In a joint statement, members from both the Offices of Student Financial Aid and Card Services announced that students in the fall 2016 semester will be charged for every swipe of their student IDs.
This new policy, nicknamed “Opening Dores,” is a result of years of proposed and failed plans for improving the overall income of the university. While certain money-raising programs were more successful than others, such as one forcing professor Carol Swain to advertise car dealerships on her Facebook page, many proposals were scrapped for being “unmanageable” or “dehumanizing,” according to one former Financial Aid officer who asked to remain anonymous. Certain proponents of the revenue schemes still believed these plans were necessary: “Although the school was getting plenty of money from raising tuition rates, we realized that most of the money was going into artificially lowering the acceptance rate — I mean the scholarship fund. We wanted to make sure there was enough money for everyone on campus, from the lowliest Financial Aid Services officer to each and every Board of Trustees member who supported the plan,” said Financial Aid Services officer and Opening Dores head coordinator Cathy Lee Smith.
Smith’s moment of realization came after seeing a student struggle to get into their dorm room without their student ID. It was then that she realized that most students would pay any amount of money for basic human rights such as room, board, and food. “It was as if students were desperate to be treated like real people. Isn’t it funny when those privileged little guinea pigs think they have power?” said Smith.
Under Opening Dores, all entrances across Vanderbilt will be outfitted with AI card sensors, from shower curtains and cafeteria openings to restrooms and closet doors. While dumpster and closet doors will cost only $3 per swipe, restroom entrances will cost upwards of $10 depending on AI-determined level of necessity. According to Smith, “Each AI restroom sensor can detect how much any individual may need to enter a bathroom. From there, an algorithm that correlates a ‘desperation index’ to Commodore Cash balance. It’s also real fun to go into the surveillance room and watch these greedy students try and beg their way into the john.”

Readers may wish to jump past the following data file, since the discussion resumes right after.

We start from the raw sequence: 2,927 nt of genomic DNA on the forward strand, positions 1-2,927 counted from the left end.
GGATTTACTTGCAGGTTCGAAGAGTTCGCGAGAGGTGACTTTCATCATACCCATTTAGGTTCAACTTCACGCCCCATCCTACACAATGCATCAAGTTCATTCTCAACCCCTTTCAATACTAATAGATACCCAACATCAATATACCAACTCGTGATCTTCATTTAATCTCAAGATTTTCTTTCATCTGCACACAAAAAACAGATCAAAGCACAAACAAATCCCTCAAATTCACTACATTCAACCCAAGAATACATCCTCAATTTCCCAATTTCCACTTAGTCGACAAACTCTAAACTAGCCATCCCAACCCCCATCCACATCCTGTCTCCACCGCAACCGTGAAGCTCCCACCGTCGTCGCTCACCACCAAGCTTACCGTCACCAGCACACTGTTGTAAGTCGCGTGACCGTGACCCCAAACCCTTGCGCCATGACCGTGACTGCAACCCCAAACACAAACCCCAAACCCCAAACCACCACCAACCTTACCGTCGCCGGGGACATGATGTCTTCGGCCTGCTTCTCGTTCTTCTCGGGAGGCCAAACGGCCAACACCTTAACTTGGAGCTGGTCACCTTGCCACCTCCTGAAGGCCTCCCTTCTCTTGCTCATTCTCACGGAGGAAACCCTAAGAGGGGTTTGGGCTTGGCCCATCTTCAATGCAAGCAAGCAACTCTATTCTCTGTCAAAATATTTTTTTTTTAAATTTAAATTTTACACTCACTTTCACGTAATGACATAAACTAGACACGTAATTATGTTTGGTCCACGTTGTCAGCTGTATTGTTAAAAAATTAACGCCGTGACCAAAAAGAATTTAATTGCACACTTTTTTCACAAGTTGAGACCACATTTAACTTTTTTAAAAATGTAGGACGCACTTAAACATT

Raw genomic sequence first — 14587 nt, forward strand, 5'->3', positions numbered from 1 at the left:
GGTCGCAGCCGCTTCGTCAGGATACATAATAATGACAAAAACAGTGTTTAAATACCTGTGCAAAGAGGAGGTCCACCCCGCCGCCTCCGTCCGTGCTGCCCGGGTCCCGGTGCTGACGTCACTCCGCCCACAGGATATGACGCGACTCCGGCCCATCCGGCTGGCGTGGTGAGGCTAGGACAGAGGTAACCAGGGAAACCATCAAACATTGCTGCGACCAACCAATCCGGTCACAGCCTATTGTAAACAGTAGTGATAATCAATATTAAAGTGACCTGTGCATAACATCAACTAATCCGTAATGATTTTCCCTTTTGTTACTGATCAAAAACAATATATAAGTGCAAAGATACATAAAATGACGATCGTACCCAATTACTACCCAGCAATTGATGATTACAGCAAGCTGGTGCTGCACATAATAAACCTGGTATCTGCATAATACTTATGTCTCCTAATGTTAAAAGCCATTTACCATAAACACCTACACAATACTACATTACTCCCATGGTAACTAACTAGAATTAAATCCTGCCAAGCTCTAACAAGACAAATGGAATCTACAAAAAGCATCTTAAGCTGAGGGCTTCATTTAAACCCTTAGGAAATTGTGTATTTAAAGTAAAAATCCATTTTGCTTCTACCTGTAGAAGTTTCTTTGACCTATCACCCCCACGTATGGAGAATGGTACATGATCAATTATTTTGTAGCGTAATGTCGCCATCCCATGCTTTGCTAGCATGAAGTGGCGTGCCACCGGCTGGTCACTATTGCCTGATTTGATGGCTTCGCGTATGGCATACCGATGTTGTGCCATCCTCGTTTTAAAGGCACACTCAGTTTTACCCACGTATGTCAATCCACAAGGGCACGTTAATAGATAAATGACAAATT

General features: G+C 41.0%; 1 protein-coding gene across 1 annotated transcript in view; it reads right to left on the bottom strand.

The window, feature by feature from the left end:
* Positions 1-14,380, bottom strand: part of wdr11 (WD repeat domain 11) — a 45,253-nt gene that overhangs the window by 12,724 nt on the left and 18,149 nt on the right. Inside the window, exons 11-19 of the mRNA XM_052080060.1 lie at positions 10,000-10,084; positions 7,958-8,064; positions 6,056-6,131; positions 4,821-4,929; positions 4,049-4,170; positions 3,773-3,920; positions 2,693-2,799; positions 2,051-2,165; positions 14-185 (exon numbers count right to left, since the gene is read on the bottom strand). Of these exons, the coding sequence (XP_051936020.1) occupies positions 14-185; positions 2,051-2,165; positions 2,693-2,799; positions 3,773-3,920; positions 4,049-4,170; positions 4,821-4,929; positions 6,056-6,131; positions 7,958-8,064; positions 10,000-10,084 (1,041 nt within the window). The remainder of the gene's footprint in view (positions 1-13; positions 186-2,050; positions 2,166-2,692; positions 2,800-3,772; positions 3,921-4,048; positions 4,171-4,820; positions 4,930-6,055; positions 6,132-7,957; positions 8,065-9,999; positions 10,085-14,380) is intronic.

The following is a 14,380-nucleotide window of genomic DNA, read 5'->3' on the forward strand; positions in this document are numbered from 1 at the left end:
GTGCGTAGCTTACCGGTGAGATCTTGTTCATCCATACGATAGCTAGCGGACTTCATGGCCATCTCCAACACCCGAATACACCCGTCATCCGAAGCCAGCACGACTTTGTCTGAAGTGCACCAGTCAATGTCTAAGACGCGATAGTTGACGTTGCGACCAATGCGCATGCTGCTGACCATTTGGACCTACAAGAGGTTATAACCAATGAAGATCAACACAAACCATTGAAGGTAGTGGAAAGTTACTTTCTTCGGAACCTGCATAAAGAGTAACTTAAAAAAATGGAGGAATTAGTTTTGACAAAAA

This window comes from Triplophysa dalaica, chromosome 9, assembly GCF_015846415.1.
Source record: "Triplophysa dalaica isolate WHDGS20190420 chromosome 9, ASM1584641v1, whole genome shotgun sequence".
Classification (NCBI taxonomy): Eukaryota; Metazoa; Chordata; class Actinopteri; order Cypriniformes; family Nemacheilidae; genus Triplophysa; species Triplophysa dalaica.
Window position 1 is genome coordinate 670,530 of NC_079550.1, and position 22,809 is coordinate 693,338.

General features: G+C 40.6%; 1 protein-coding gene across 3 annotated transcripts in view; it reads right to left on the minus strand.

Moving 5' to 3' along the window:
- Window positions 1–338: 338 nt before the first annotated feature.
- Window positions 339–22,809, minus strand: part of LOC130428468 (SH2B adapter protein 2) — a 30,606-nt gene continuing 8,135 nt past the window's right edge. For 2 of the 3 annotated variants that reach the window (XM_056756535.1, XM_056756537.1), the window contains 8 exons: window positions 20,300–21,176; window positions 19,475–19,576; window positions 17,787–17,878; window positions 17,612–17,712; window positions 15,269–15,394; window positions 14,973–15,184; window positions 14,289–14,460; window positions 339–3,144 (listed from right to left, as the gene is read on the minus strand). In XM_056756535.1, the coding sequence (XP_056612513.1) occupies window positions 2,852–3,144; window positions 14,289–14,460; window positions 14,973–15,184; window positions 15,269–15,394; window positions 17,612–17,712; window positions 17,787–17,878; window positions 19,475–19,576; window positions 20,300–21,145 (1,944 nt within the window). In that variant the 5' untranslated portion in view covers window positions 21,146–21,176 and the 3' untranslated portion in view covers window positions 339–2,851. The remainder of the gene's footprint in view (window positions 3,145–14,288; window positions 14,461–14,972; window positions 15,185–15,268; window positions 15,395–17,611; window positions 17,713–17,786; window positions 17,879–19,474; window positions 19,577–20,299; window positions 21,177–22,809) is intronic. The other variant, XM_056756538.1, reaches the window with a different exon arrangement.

While the program will be introduced to the entire student body next semester, a select group of students have already been integrated into the program. According to one test test subject, “I only learned I was in this stupid program after I was locked out of Branscomb due to ‘low Commodore Cash balance.’ I guess it would’ve been okay if it weren’t for the fact that I’m here on a full-ride.”
Still, experts on Opening Dores have stated that AI censors will not discriminate on the basis of income. “We wouldn’t want to encourage criticism from students of wealthy families; these students are the donors of the future,” said Smith.
While numerous student groups had already planned protests against Opening Dores, most events were cancelled after AIs were programmed to charge higher rates for students caught protesting by surveillance and VUPD body cameras. Even though university officials welcome “all forms of student discourse, the AIs are less friendly to disagreement,” said Smith.
While students are currently the only Vanderbilt community members affected by the policy, Smith has stated that Opening Dores may affect janitorial and non-tenured staff in the future, “You know, we’ve all worked so hard to help these students, it really is their turn to give back. I mean, do they think a school like Vanderbilt’s made of money?” asked Smith.